• Respect their individuality. Don’t force your preferences on the children or create unnecessary power struggles. When my four-year-old son decided to wear mismatched sneakers and his favorite mittens in July, it was upsetting to his father. It took sessions with the mediator to help my ex see the importance of celebrating our son’s creative choices and understanding that these items were comforting for him.  Again, these visits should be about the children, keeping in mind that young children have fragile self-esteems. They are looking to you as role models in all of this. The goal is to make them feel welcome, valued, cared for and comfortable.
  • Encourage comfort items. Have the children bring familiar items from home. For my children, hugging their beloved teddy bears while climbing into the car made the transition easier on all of us. Sending them with a cherished stuffed animal, a special blanket or a favorite book can be soothing to them when they have to say goodbye to you and while they are away. For older children, keeping a journal might be helpful. Help younger children remember to pack their favorite objects again when they get ready to go home.
  • Missing the other parent is ok. Make sure the child knows it’s okay to miss the other parent. It may help to have the child draw a picture for the absent parent. Send along notebooks or sketch pads with them when they go. Scribe for your children if they are too young to write.  Be sure to bring and deliver the artwork at the end of the visit. My children were always excited to show me the pictures they had drawn for me while they were away. Their drawings also helped them reflect on the adventures they had with their dad.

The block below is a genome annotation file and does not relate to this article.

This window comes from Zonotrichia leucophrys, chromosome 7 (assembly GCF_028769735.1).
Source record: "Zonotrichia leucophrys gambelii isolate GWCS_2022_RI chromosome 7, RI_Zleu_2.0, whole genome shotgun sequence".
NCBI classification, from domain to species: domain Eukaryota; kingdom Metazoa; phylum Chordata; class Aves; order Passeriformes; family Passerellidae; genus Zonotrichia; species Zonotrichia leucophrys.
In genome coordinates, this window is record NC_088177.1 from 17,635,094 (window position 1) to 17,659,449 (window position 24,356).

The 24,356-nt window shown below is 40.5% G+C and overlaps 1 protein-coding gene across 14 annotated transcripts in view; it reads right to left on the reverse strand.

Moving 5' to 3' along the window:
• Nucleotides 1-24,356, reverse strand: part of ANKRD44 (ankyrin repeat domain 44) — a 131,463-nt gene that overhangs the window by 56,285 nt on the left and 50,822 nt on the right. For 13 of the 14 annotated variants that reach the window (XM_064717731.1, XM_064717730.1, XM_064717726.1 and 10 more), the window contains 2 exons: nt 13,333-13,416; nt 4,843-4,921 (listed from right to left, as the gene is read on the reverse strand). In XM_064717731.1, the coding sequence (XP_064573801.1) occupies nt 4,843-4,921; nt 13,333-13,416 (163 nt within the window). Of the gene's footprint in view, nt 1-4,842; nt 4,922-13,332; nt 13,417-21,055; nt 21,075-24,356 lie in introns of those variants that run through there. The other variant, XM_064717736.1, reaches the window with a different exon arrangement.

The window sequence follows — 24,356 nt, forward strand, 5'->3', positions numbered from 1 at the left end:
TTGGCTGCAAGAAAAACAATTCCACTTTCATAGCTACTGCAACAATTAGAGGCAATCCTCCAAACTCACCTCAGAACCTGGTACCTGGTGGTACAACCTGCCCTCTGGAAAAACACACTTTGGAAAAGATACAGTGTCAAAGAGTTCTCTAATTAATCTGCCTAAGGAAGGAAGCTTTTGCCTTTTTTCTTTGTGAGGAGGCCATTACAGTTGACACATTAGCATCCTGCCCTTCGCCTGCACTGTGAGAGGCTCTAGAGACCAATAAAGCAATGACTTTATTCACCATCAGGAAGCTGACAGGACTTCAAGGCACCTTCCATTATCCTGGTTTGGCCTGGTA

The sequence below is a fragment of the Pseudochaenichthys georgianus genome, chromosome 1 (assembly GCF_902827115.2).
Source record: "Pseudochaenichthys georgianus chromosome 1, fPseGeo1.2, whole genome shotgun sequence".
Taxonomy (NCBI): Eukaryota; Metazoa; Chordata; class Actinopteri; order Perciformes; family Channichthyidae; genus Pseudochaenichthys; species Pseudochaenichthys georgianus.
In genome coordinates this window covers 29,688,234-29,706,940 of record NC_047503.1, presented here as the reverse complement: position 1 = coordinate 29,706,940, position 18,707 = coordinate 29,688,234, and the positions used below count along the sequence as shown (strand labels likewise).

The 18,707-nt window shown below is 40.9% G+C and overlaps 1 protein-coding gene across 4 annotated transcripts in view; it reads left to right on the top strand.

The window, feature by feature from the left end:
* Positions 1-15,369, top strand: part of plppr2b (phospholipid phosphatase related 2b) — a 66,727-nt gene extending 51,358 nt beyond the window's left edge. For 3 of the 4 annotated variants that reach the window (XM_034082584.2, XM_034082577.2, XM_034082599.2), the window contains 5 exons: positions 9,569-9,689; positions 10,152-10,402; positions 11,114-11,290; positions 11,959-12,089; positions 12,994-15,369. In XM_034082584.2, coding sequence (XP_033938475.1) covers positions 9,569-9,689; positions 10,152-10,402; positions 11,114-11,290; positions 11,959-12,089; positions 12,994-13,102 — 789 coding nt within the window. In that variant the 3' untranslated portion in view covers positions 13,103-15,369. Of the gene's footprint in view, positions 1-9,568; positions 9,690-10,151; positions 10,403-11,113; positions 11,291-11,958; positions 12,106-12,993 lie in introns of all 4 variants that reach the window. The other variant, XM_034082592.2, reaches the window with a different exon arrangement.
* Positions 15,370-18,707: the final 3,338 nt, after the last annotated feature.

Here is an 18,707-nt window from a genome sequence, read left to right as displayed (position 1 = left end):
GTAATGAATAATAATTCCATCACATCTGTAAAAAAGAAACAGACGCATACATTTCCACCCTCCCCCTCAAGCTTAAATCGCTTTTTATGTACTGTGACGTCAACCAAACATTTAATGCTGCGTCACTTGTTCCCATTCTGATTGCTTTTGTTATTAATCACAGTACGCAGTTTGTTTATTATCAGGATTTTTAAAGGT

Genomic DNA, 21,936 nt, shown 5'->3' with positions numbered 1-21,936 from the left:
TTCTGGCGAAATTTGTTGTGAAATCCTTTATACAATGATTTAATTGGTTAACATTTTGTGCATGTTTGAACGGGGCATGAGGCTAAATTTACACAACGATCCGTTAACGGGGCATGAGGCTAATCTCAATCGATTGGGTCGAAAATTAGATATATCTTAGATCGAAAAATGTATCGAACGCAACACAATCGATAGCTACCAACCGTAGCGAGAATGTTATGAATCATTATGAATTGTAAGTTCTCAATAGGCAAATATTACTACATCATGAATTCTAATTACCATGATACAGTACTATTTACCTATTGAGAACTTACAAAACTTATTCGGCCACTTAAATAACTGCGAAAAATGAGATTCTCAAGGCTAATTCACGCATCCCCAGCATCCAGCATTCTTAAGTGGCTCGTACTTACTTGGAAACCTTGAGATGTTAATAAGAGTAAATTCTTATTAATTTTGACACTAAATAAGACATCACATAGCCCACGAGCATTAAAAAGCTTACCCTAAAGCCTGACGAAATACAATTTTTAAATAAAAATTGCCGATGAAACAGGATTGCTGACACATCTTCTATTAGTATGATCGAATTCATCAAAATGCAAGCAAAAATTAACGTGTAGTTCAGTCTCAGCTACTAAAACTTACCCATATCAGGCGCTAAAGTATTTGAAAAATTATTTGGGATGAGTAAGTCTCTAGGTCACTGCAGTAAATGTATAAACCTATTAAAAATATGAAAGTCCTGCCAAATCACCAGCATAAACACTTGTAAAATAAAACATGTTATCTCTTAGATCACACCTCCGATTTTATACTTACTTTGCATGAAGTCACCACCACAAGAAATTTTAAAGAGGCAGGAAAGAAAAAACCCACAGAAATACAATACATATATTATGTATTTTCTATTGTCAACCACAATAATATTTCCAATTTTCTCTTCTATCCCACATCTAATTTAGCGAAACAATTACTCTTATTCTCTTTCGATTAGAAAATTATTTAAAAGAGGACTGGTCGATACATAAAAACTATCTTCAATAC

• Overnight surprise package. For an extended visit, consider sending a little surprise package filled with goodies. This can simply be a package of envelopes, labeled, one for each day they will be away from you. Each envelope contains a small surprise: a pack of gum, a few stickers, a tiny box of raisins, etc., plus a little cheerful note from you. Children should know you’ll be missing them, too!  I made these for my children, and they always looked forward to opening them. It was a nice way to help them feel better about saying goodbye for a long stretch of time. Even now, in their 20’s, they remember those little bundles fondly.
  • Allow phone calls. Children should feel comfortable calling the other parent to say goodnight. They may also want to call if something unusual happens (e.g., bee sting, lost tooth, etc.) It is important for you to show them that it’s okay to want to communicate with the other parent. In this way, you will be demonstrating your effort in fostering a solid relationship between parent and child and your willingness to do what is best for your children.

My suggestion is that you review these pointers with your former spouse and take action. With both parents’ effort and fortitude, the ideas presented here are simple enough to implement right away. Clearly, it is essential to make this a collaborative effort in order to make these visits more pleasant and meaningful for everyone, especially the children.

Looking back, I’m glad we worked so hard at keeping our visitation interactions as positive as we could. Our twins are fabulous young adults now with wonderful relationships with both parents, and I believe that the effort we put forth when they were young made all the difference.

About author

Susan Stiefel

Susan Stiefel

Susan D. Stiefel is an experienced educator, teacher, advisor, mentor, and family education coordinator. She feels her greatest accomplishment is being Mom to her two fabulous young adult children. You can contact her at: sdstiefel@outlook.com.